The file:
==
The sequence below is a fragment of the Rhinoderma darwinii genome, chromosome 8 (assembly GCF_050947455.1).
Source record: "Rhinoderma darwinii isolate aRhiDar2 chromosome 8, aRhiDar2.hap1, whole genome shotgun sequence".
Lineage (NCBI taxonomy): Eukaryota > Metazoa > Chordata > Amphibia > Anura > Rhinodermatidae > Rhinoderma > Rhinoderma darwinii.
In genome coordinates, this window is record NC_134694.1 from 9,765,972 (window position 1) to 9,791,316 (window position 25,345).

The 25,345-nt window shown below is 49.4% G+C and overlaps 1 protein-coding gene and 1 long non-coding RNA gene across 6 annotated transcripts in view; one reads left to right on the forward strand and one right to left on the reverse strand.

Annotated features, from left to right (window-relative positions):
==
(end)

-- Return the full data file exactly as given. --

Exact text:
The sequence below is a fragment of the Rhinoderma darwinii genome, chromosome 8 (assembly GCF_050947455.1).
Source record: "Rhinoderma darwinii isolate aRhiDar2 chromosome 8, aRhiDar2.hap1, whole genome shotgun sequence".
Lineage (NCBI taxonomy): Eukaryota > Metazoa > Chordata > Amphibia > Anura > Rhinodermatidae > Rhinoderma > Rhinoderma darwinii.
In genome coordinates, this window is record NC_134694.1 from 9,765,972 (window position 1) to 9,791,316 (window position 25,345).

The 25,345-nt window shown below is 49.4% G+C and overlaps 1 protein-coding gene and 1 long non-coding RNA gene across 6 annotated transcripts in view; one reads left to right on the forward strand and one right to left on the reverse strand.

Annotated features, from left to right (window-relative positions):